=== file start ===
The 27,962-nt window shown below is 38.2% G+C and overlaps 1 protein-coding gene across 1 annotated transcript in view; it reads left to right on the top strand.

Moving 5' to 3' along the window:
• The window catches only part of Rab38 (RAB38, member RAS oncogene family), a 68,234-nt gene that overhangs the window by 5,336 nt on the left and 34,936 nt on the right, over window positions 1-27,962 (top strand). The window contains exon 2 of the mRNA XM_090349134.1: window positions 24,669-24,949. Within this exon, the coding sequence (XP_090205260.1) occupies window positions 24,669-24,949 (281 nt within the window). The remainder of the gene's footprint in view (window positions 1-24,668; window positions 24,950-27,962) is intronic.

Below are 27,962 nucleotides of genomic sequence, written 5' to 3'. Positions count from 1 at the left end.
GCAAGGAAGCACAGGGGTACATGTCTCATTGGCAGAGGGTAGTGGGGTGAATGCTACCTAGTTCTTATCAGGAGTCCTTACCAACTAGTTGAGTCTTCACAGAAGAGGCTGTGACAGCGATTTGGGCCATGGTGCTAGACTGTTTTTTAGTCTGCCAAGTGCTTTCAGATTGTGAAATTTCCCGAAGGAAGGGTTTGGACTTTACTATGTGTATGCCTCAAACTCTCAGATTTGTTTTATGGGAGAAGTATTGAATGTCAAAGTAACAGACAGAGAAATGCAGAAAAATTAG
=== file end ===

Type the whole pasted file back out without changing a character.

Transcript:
The 27,962-nt window shown below is 38.2% G+C and overlaps 1 protein-coding gene across 1 annotated transcript in view; it reads left to right on the top strand.

Moving 5' to 3' along the window:
• The window catches only part of Rab38 (RAB38, member RAS oncogene family), a 68,234-nt gene that overhangs the window by 5,336 nt on the left and 34,936 nt on the right, over window positions 1-27,962 (top strand). The window contains exon 2 of the mRNA XM_090349134.1: window positions 24,669-24,949. Within this exon, the coding sequence (XP_090205260.1) occupies window positions 24,669-24,949 (281 nt within the window). The remainder of the gene's footprint in view (window positions 1-24,668; window positions 24,950-27,962) is intronic.

Below are 27,962 nucleotides of genomic sequence, written 5' to 3'. Positions count from 1 at the left end.
GCAAGGAAGCACAGGGGTACATGTCTCATTGGCAGAGGGTAGTGGGGTGAATGCTACCTAGTTCTTATCAGGAGTCCTTACCAACTAGTTGAGTCTTCACAGAAGAGGCTGTGACAGCGATTTGGGCCATGGTGCTAGACTGTTTTTTAGTCTGCCAAGTGCTTTCAGATTGTGAAATTTCCCGAAGGAAGGGTTTGGACTTTACTATGTGTATGCCTCAAACTCTCAGATTTGTTTTATGGGAGAAGTATTGAATGTCAAAGTAACAGACAGAGAAATGCAGAAAAATTAG